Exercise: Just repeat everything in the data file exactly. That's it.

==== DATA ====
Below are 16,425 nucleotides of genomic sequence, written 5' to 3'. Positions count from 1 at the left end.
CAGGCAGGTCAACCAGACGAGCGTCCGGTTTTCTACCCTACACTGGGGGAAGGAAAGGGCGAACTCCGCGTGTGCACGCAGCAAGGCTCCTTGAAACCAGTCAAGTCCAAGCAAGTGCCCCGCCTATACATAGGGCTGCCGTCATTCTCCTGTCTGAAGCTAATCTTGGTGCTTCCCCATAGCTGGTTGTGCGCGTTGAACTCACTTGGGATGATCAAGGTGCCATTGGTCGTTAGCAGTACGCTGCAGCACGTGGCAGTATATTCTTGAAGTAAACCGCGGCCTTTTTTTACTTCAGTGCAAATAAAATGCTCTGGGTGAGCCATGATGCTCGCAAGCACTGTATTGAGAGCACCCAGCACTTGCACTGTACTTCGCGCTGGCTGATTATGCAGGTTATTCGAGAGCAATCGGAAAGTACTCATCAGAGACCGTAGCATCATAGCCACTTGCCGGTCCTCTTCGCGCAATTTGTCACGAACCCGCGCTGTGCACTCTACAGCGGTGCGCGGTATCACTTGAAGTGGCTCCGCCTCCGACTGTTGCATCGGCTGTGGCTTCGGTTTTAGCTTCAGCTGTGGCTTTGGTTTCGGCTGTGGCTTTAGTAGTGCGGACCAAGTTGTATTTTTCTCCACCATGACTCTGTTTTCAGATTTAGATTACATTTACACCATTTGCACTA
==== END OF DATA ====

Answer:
Below are 16,425 nucleotides of genomic sequence, written 5' to 3'. Positions count from 1 at the left end.
CAGGCAGGTCAACCAGACGAGCGTCCGGTTTTCTACCCTACACTGGGGGAAGGAAAGGGCGAACTCCGCGTGTGCACGCAGCAAGGCTCCTTGAAACCAGTCAAGTCCAAGCAAGTGCCCCGCCTATACATAGGGCTGCCGTCATTCTCCTGTCTGAAGCTAATCTTGGTGCTTCCCCATAGCTGGTTGTGCGCGTTGAACTCACTTGGGATGATCAAGGTGCCATTGGTCGTTAGCAGTACGCTGCAGCACGTGGCAGTATATTCTTGAAGTAAACCGCGGCCTTTTTTTACTTCAGTGCAAATAAAATGCTCTGGGTGAGCCATGATGCTCGCAAGCACTGTATTGAGAGCACCCAGCACTTGCACTGTACTTCGCGCTGGCTGATTATGCAGGTTATTCGAGAGCAATCGGAAAGTACTCATCAGAGACCGTAGCATCATAGCCACTTGCCGGTCCTCTTCGCGCAATTTGTCACGAACCCGCGCTGTGCACTCTACAGCGGTGCGCGGTATCACTTGAAGTGGCTCCGCCTCCGACTGTTGCATCGGCTGTGGCTTCGGTTTTAGCTTCAGCTGTGGCTTTGGTTTCGGCTGTGGCTTTAGTAGTGCGGACCAAGTTGTATTTTTCTCCACCATGACTCTGTTTTCAGATTTAGATTACATTTACACCATTTGCACTA